Koichi Wakata bigraphy, stories - Japanese astronaut

Koichi Wakata : biography

August 1, 1963 -


Wakata was born in Ōmiya, Saitama, Japan, earned a Bachelor of Science degree in Aeronautical Engineering in 1987, a Master of Science degree in Applied Mechanics in 1989, and a Doctorate in Aerospace Engineering in 2004 from Kyushu University. He worked as a structural engineer for Japan Airlines.

JAXA career

Wakata was selected by the National Space Development Agency of Japan (NASDA) (now JAXA) as an astronaut candidate in 1992, and trained at NASA's Johnson Space Center. Wakata has held a number of assignments, and during STS-85, Wakata acted as NASDA Assistant Payload Operations Director for the Manipulator Flight Demonstration, a robotic arm experiment for the Japanese Experiment Module of the International Space Station (ISS). In December 2000, he became a NASA robotics instructor astronaut. In July 2006, he served as the commander of the 10th NASA Extreme Environment Mission Operations (NEEMO) mission, a seven-day undersea expedition at the National Oceanic and Atmospheric Administration’s Aquarius laboratory located off the coast of Florida. In August 2006, he started flight engineer training for Russian Soyuz spacecraft in preparation for a long duration stay on the ISS.

Personal information

Wakata is married to the former Stefanie von Sachsen-Altenburg of Bonn, Germany, and has a 11-year-old son. He is a multi-engine and instrument-rated pilot, and has logged over 2100 hours in a variety of aircraft.

Spaceflight experience

Wakata first flew aboard STS-72 in 1996, and then returned to space on STS-92 in 2000. Wakata was last stationed at the International Space Station (ISS) and returned to earth aboard Endeavour with the STS-127 crew on July 31, 2009.


On STS-72, Wakata became the first Japanese Mission Specialist. STS-72 retrieved the Space Flyer Unit (launched from Japan ten months earlier), deployed and retrieved the OAST-Flyer, and evaluated techniques to be used in the assembly of the International Space Station.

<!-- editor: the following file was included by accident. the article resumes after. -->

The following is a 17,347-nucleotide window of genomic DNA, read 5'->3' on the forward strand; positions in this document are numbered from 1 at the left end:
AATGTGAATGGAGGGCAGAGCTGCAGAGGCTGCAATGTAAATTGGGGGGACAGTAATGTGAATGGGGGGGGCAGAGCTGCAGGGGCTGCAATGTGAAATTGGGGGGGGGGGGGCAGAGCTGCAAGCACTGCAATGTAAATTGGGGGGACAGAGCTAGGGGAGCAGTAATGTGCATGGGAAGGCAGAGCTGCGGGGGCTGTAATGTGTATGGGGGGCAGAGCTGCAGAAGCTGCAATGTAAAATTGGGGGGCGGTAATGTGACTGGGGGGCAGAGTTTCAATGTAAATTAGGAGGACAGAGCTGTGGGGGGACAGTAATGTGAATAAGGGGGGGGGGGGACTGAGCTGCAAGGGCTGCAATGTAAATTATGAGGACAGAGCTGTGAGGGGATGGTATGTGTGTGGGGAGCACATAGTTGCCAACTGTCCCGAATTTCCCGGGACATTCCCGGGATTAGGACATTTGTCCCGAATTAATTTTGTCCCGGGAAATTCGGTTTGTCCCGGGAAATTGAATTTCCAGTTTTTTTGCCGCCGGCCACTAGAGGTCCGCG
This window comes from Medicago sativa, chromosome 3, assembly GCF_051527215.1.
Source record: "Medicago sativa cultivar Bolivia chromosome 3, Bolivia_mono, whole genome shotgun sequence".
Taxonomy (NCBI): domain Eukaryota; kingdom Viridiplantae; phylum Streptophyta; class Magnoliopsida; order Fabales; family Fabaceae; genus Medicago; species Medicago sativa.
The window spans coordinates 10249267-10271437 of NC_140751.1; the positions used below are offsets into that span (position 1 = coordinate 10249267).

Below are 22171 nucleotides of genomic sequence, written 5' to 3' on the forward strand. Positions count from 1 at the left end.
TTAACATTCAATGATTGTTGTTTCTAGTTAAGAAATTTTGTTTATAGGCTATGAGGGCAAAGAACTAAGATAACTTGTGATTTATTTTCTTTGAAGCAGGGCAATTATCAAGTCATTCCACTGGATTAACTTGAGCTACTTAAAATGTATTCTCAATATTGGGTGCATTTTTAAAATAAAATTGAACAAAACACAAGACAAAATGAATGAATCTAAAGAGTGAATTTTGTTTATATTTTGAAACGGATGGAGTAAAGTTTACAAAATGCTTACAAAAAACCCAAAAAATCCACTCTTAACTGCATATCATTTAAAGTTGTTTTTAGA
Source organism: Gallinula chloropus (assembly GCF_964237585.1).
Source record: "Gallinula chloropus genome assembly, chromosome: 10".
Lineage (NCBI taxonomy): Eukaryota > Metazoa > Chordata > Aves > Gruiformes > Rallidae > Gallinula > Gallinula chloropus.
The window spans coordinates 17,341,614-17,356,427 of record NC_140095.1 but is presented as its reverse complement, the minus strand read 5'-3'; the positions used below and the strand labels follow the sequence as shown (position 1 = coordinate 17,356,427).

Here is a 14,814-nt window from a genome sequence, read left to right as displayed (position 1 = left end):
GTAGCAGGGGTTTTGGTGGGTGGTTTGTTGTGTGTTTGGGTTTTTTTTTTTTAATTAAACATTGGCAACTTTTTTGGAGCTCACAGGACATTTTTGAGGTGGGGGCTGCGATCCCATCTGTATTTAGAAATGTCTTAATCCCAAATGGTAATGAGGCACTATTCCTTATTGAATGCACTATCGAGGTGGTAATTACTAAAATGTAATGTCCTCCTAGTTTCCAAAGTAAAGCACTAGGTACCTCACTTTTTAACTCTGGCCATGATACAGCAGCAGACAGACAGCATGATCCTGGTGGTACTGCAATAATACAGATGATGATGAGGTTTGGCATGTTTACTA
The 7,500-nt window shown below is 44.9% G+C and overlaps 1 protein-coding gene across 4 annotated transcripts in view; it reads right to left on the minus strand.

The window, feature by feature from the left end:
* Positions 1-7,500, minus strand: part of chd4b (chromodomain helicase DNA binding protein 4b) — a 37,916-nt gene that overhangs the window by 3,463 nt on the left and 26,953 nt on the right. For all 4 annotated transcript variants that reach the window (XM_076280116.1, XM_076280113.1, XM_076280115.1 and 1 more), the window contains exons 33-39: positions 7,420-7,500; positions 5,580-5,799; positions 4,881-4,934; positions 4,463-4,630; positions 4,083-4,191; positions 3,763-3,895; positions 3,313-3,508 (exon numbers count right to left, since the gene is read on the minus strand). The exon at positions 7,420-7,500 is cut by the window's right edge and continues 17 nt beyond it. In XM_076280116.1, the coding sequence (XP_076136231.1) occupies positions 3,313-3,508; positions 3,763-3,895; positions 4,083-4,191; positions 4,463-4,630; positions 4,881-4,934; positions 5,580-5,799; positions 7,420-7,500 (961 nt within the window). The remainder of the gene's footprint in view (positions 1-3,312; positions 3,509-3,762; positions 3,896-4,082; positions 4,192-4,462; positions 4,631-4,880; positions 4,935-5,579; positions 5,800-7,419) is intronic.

During STS-72, Wakata and fellow astronaut Dan Barry became the first people to play the game Go in space. Wakata and Barry used a special Go set, which was named Go Space, designed by Wai-Cheung Willson Chow.Peng & Hall 1996

Wakata giving a thumbs-up as he arrives at [[Kennedy Space Center for the launch of the STS-92 mission.]]


Wakata became the first Japanese astronaut to work on the assembly of the International Space Station during STS-92. The crew attached the Z1 truss and Pressurized Mating Adapter (PMA3) to the station using Discovery’s robotic arm. STS-92 prepared the station for its first resident crew.


Wakata served as flight engineer on STS-119, which launched to the ISS in March 2009. STS-119 delivered the S6 Truss segment to the ISS. Wakata remained onboard the ISS to serve as flight engineer on Expedition 18, while STS-119 undocked and returned to Earth without him.

Water Processor Assembly during Expedition 19.]]

International Space Station

In February 2007, Wakata was assigned as a flight engineer to ISS Expedition 18, scheduled to begin in winter of 2008. He launched with the crew of STS-119 and was the first resident station crew member from the Japanese Aerospace Exploration Agency (JAXA). He served as Flight Engineer 2 on Expedition 18, Expedition 19 and Expedition 20, before returning home as a Mission Specialist on STS-127.

Wakata was the first Japanese astronaut to take part in a long duration mission on the station.

Wakata is the first person to serve on five different crews without returning to Earth: STS-119, Expedition 18, Expedition 19, Expedition 20 and STS-127.

During his time on the station, he took part in experiments suggested by the public, including flying a "magic carpet", folding laundry and push ups., Straits Times, May 19, 2009

As an experiment on the station, he wore the same special underpants for a month without washing them.


Wakata returned to Earth in July 2009 aboard Endeavour with the STS-127 crew after being a flight engineer on the station. American and Canadian astronauts aboard STS-127 delivered and installed the final two components of the Japanese Experiment Module: the Exposed Facility (JEM-EF), and the Exposed Section (JEM-ES).

Living octopus

Living octopus

In countries which are located near sea coasts, sea food is an important part of national cuisine